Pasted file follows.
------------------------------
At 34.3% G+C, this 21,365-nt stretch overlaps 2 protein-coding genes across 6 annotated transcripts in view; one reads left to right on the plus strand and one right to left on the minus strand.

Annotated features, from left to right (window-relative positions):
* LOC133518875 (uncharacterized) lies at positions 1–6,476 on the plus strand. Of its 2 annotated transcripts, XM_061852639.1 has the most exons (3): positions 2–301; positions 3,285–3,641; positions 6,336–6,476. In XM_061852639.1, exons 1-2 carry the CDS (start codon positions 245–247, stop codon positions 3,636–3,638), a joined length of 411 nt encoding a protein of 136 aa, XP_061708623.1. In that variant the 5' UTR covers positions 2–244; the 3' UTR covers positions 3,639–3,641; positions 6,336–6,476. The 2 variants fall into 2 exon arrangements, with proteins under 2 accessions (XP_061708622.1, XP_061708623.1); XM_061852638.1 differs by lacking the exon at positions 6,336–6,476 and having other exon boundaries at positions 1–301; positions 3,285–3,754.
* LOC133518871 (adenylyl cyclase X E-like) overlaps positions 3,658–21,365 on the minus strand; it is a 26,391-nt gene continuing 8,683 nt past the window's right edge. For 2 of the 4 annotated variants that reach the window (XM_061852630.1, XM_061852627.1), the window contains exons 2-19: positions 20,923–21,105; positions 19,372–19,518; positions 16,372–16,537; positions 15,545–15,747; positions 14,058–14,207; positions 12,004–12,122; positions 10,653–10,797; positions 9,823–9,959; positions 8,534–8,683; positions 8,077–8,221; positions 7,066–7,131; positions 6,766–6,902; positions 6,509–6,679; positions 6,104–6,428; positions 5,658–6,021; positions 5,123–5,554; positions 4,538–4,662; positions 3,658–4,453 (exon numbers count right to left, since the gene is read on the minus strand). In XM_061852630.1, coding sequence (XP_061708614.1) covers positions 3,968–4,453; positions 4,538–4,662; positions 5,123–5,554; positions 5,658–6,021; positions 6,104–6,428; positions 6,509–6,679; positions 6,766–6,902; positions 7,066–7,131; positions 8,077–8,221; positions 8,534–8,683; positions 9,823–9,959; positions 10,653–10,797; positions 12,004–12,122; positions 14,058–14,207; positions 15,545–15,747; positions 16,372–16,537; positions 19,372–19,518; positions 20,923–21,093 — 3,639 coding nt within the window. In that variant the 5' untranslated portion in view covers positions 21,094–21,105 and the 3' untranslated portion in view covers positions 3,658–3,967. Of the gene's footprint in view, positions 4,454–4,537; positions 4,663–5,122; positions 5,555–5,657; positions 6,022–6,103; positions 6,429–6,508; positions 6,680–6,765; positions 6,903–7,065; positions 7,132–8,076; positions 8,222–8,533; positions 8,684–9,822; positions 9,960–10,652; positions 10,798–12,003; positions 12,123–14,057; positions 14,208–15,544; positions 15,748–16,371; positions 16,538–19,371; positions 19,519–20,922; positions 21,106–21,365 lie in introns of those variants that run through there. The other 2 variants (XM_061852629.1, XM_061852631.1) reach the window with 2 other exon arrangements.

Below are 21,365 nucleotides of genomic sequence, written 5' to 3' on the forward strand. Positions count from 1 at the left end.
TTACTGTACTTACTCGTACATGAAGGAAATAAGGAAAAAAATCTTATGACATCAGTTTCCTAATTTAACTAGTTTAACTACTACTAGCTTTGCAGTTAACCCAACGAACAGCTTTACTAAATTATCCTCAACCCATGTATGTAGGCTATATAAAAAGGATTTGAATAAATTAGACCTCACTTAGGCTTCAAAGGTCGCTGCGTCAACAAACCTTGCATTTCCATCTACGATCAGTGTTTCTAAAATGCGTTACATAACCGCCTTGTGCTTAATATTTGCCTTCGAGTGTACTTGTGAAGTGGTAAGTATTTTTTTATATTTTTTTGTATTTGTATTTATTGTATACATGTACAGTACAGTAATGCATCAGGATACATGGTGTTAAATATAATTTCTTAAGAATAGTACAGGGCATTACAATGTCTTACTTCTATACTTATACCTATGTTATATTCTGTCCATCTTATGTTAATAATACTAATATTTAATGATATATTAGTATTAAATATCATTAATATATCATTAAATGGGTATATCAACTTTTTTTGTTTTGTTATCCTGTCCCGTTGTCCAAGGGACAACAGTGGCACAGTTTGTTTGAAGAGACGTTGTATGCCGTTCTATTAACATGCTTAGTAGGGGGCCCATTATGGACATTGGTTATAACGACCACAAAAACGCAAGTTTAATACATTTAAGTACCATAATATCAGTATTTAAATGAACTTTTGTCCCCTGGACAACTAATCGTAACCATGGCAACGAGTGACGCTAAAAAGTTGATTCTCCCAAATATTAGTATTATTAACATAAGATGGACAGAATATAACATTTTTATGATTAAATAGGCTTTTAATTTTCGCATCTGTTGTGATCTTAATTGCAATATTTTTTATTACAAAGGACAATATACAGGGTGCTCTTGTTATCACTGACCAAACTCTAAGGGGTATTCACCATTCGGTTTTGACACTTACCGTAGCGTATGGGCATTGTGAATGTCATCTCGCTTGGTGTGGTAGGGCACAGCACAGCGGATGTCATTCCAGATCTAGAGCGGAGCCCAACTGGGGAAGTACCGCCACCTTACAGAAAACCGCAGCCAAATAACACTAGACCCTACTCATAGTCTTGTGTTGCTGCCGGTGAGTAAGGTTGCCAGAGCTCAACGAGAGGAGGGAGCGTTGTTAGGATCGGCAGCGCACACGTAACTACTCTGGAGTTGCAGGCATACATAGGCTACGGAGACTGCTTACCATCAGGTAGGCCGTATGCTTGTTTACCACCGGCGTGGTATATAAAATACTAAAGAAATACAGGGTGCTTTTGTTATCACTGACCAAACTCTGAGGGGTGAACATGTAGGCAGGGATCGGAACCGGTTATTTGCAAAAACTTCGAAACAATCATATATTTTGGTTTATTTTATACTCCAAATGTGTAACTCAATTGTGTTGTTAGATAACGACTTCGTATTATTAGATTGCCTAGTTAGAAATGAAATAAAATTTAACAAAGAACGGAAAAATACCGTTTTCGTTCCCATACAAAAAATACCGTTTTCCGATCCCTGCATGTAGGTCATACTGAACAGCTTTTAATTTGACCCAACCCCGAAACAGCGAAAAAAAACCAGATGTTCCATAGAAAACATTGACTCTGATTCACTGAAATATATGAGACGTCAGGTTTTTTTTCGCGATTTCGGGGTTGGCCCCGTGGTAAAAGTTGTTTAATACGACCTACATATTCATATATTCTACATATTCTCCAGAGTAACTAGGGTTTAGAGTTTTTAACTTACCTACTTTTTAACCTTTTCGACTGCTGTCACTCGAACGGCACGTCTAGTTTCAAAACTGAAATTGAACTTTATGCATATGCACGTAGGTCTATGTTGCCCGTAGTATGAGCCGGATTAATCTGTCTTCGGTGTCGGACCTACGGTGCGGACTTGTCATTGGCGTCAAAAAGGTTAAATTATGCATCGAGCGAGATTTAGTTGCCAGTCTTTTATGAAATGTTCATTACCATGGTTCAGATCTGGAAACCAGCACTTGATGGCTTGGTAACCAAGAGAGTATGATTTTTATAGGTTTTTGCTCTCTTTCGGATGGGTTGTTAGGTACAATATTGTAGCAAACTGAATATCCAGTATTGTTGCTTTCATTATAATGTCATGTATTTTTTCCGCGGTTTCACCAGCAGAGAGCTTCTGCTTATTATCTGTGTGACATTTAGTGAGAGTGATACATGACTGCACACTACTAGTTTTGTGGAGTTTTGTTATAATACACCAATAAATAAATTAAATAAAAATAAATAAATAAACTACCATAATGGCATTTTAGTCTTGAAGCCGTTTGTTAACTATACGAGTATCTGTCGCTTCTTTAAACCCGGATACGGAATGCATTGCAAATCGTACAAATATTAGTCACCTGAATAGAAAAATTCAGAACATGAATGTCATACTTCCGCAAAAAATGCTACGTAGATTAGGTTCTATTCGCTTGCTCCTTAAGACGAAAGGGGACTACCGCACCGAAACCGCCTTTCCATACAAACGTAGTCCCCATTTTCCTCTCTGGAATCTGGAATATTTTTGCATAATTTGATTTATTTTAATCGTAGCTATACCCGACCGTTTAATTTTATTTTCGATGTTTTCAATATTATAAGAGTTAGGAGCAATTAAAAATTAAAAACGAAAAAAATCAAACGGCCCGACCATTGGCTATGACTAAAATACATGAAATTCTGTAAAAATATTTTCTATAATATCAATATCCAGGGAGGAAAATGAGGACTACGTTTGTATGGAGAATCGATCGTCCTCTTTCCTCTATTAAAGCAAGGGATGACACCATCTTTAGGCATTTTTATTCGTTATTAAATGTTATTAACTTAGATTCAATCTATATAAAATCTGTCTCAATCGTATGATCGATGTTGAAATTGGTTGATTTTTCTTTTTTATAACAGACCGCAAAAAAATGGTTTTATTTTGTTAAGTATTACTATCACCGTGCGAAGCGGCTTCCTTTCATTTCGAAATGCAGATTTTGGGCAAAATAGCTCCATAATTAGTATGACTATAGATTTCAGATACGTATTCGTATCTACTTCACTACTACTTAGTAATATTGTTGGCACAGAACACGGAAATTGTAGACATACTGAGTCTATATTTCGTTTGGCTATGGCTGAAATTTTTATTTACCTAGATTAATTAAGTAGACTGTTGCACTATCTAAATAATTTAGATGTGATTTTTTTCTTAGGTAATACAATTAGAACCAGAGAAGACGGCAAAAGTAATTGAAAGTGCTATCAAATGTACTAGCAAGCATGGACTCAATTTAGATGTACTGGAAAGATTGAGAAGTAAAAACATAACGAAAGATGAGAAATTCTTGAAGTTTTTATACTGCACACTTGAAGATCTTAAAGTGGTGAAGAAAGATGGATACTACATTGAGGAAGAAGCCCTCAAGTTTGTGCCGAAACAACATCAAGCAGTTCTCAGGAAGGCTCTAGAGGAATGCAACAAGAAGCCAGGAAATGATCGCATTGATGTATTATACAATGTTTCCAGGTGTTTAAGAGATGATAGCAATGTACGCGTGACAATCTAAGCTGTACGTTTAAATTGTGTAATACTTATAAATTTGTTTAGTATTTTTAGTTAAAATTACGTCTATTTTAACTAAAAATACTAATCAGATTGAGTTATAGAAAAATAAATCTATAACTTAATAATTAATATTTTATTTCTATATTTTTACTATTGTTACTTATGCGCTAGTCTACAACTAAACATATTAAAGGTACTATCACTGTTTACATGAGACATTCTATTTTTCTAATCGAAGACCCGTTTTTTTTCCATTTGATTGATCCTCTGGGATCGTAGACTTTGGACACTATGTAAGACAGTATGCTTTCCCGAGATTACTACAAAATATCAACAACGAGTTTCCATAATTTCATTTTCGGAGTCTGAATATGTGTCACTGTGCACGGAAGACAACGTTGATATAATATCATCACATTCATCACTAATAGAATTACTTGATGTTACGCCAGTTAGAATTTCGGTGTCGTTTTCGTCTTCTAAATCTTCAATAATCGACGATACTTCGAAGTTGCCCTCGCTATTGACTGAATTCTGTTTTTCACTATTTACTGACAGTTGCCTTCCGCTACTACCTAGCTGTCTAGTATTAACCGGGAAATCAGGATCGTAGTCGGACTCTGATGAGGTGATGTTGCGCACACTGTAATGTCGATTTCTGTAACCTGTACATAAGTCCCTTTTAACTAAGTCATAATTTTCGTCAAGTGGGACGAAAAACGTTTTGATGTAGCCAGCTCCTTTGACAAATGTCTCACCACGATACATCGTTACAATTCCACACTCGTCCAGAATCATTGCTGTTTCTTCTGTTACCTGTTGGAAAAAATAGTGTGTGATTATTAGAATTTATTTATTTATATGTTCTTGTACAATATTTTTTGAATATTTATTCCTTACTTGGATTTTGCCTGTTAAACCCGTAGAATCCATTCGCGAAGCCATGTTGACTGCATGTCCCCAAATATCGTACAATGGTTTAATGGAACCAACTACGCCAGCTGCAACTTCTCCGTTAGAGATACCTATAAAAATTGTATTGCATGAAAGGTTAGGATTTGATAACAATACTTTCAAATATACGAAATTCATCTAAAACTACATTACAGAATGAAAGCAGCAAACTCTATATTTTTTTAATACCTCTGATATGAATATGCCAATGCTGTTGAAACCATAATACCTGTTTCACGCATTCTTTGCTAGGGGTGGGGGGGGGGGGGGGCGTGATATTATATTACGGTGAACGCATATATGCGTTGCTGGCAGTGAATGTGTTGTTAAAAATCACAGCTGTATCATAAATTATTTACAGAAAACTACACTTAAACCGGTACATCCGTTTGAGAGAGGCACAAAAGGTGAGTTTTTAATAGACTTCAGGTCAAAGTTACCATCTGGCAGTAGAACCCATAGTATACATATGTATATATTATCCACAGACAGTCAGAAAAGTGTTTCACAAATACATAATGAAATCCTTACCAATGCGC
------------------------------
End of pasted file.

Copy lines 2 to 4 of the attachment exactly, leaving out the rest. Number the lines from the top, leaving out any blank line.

Annotated features, from left to right (window-relative positions):
* LOC133518875 (uncharacterized) lies at positions 1–6,476 on the plus strand. Of its 2 annotated transcripts, XM_061852639.1 has the most exons (3): positions 2–301; positions 3,285–3,641; positions 6,336–6,476. In XM_061852639.1, exons 1-2 carry the CDS (start codon positions 245–247, stop codon positions 3,636–3,638), a joined length of 411 nt encoding a protein of 136 aa, XP_061708623.1. In that variant the 5' UTR covers positions 2–244; the 3' UTR covers positions 3,639–3,641; positions 6,336–6,476. The 2 variants fall into 2 exon arrangements, with proteins under 2 accessions (XP_061708622.1, XP_061708623.1); XM_061852638.1 differs by lacking the exon at positions 6,336–6,476 and having other exon boundaries at positions 1–301; positions 3,285–3,754.
* LOC133518871 (adenylyl cyclase X E-like) overlaps positions 3,658–21,365 on the minus strand; it is a 26,391-nt gene continuing 8,683 nt past the window's right edge. For 2 of the 4 annotated variants that reach the window (XM_061852630.1, XM_061852627.1), the window contains exons 2-19: positions 20,923–21,105; positions 19,372–19,518; positions 16,372–16,537; positions 15,545–15,747; positions 14,058–14,207; positions 12,004–12,122; positions 10,653–10,797; positions 9,823–9,959; positions 8,534–8,683; positions 8,077–8,221; positions 7,066–7,131; positions 6,766–6,902; positions 6,509–6,679; positions 6,104–6,428; positions 5,658–6,021; positions 5,123–5,554; positions 4,538–4,662; positions 3,658–4,453 (exon numbers count right to left, since the gene is read on the minus strand). In XM_061852630.1, coding sequence (XP_061708614.1) covers positions 3,968–4,453; positions 4,538–4,662; positions 5,123–5,554; positions 5,658–6,021; positions 6,104–6,428; positions 6,509–6,679; positions 6,766–6,902; positions 7,066–7,131; positions 8,077–8,221; positions 8,534–8,683; positions 9,823–9,959; positions 10,653–10,797; positions 12,004–12,122; positions 14,058–14,207; positions 15,545–15,747; positions 16,372–16,537; positions 19,372–19,518; positions 20,923–21,093 — 3,639 coding nt within the window. In that variant the 5' untranslated portion in view covers positions 21,094–21,105 and the 3' untranslated portion in view covers positions 3,658–3,967. Of the gene's footprint in view, positions 4,454–4,537; positions 4,663–5,122; positions 5,555–5,657; positions 6,022–6,103; positions 6,429–6,508; positions 6,680–6,765; positions 6,903–7,065; positions 7,132–8,076; positions 8,222–8,533; positions 8,684–9,822; positions 9,960–10,652; positions 10,798–12,003; positions 12,123–14,057; positions 14,208–15,544; positions 15,748–16,371; positions 16,538–19,371; positions 19,519–20,922; positions 21,106–21,365 lie in introns of those variants that run through there. The other 2 variants (XM_061852629.1, XM_061852631.1) reach the window with 2 other exon arrangements.